Kidney stones are a hard, crystalline mineral material formed within the kidney, usually when there is a decrease in urine volume and/or an excess of stone-forming substances in the urine. Passing kidney stones can be very painful, but the stones usually do not cause permanent damage.
Kidney Stones Causes and Risk Factors
There are different types of kidney stones, each with different causes:
- Calcium stones (80 percent of stones) – The most common type of kidney stone, calcium stones can be caused by excess calcium in the urine – which can be caused by high doses of vitamin D, intestinal bypass surgery and several other metabolic disorders – or by the way the body handles calcium. Doctors do not recommend restricting calcium from the diet, as restricting dietary calcium can adversely affect bone health and may actually increase kidney stone risk.
- Uric acid stones (5 to 10 percent of stones) – Uric acid stones may be caused by dehydration (not drinking enough fluids or too much fluid loss), a diet high in animal protein and low in fruits and vegetables, obesity, being overweight, Type 2 diabetes, gout or certain genetic factors.
- Struvite stones (10 percent of stones) – Struvite stones are related to chronic urinary tract infections (UTIs). These stones are often large, with branches, and often grow very fast, often with few symptoms and little warning.
- Cystine stones (less than 1 percent of stones) – These stones form in people with a rare hereditary disorder that causes the kidneys to excrete too much of certain amino acids (cystinuria).
Factors that can increase the risk of developing kidney stones include:
- Diets high in sodium, sugar or animal protein
- Digestive conditions that cause diarrhea, such as Crohn's Disease or ulcerative colitis, or surgeries, such as gastric bypass surgery
- Medical conditions, such as renal tubular acidosis, cystinuria, hyperparathyroidism, certain medications and some urinary tract infections
- Certain medications, vitamins and supplements
- Family or personal history of kidney stones
Symptoms of Kidney Stones
When in the kidney, stones often do not cause symptoms and can go undiagnosed. When a stone leaves the kidney, it travels to the bladder through the ureter, where it may become lodged. When the stone blocks the flow of urine out of the kidney, it can cause the kidney to swell (hydronephrosis), often causing a lot of pain.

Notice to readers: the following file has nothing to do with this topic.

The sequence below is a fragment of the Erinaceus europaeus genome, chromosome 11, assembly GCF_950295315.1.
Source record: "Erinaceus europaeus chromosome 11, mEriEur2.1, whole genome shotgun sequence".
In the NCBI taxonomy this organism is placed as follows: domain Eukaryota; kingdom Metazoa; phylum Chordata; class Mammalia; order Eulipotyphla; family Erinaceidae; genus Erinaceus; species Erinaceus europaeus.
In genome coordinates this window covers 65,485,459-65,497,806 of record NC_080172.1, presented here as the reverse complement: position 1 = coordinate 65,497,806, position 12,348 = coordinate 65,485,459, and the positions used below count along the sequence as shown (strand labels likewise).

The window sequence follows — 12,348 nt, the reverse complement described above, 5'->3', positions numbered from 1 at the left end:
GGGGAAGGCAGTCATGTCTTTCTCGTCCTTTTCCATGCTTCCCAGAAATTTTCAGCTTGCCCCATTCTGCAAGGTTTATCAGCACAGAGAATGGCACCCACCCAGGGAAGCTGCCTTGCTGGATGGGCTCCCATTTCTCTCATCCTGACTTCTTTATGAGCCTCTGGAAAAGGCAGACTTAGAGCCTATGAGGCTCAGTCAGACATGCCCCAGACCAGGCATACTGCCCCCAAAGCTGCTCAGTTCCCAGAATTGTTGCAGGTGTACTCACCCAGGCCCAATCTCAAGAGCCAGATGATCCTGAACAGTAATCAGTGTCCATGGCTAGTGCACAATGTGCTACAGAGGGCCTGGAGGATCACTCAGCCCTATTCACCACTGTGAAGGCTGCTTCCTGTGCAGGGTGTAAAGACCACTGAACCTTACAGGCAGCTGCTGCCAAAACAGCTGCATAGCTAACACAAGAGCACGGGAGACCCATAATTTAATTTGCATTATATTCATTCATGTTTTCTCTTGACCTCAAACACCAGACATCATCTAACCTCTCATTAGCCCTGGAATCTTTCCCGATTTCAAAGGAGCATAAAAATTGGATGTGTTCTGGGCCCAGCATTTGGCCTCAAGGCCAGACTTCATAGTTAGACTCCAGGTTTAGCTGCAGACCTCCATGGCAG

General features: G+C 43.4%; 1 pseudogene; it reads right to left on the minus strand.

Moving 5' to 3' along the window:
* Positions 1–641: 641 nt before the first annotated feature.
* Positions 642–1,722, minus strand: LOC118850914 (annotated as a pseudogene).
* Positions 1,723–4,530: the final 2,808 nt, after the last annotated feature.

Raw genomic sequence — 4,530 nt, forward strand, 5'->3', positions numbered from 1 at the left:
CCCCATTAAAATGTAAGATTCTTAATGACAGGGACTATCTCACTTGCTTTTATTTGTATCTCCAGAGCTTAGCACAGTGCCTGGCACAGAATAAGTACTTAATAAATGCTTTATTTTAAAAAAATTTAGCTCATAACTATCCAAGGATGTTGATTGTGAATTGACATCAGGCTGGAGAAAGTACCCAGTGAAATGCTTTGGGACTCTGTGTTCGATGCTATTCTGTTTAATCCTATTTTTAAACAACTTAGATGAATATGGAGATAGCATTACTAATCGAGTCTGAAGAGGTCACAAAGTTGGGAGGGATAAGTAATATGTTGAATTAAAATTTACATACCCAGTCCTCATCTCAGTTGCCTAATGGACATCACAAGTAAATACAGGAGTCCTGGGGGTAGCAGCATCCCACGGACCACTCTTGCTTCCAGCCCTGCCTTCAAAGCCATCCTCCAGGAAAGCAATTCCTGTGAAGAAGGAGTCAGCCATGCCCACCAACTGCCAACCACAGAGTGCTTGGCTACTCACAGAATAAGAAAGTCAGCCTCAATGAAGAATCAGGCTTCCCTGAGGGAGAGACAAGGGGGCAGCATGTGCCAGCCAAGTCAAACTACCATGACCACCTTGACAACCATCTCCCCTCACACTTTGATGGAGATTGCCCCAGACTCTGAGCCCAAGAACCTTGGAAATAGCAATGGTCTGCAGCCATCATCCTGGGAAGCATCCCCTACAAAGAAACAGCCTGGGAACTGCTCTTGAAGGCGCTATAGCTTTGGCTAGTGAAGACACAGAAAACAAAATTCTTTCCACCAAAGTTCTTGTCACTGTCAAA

Common symptoms of kidney stones include:
- A sharp, cramping pain in the back and side, often moving to the lower abdomen or groin
- Pain that starts suddenly and comes in waves, varying in intensity as the body tries to “pass” the stone
- Intense need to urinate
- Frequent urination
- Painful urination
- Urinating in small amounts
- Urine that is pink, red or brown due to blood
- Cloudy or foul-smelling urine
- Nausea and vomiting
- Fever and chills, if infection is present
- In men, possible pain at the tip of the penis
Diagnosing Kidney Stones
If a kidney stone is suspected, your doctor may order diagnostic tests and procedures, including:
- Blood tests, to measure calcium or uric acid levels
- Urine testing (urinalysis), to measure levels of stone-forming or stone-preventing substances in the urine
- Imaging tests, including abdominal X-ray, computerized tomography (CT) scan, ultrasound or others
- Analysis of passed stones, to help your doctor determine the cause of the stones to prevent recurrence
Treatment for Kidney Stones
Treatment varies, based on the type and cause of the stone.
Small stones can be passed, without invasive treatment, by drinking water to flush out the urinary tract, taking over-the-counter pain relievers for pain while passing the stone, and through a medication (Tamsulosin, Flomax) that relaxes the ureter, making it easier for the stone to pass.
Larger stones may require more extensive treatment, including:
- Shock wave lithotripsy (SWL) – Procedure, usually performed under some type of anesthesia, that uses sound waves to create strong vibrations (shock waves) that break down the stones so they may be passed in the urine
- Ureteroscopy (URS) – Minimally-invasive surgery, often performed under general or local anesthesia, in which a doctor uses a thin lighted tube (uteroscope) equipped with a camera to locate and remove a smaller stone in the ureter or kidney
- Percutaneous nephrolithotomy (PCNL) – Minimally-invasive surgery, performed under general anesthesia, in which the surgeon uses instruments, inserted through a rigid telescope (nephroscope), to break up and suction a large stone(s) out of the kidney
The skilled, board-certified general surgeons affiliated with Memorial Hermann Memorial City Medical Center specialize in abdominal surgeries.
To schedule an appointment with a physician affiliated with Memorial Hermann, click here or call 713-222-CARE (2273).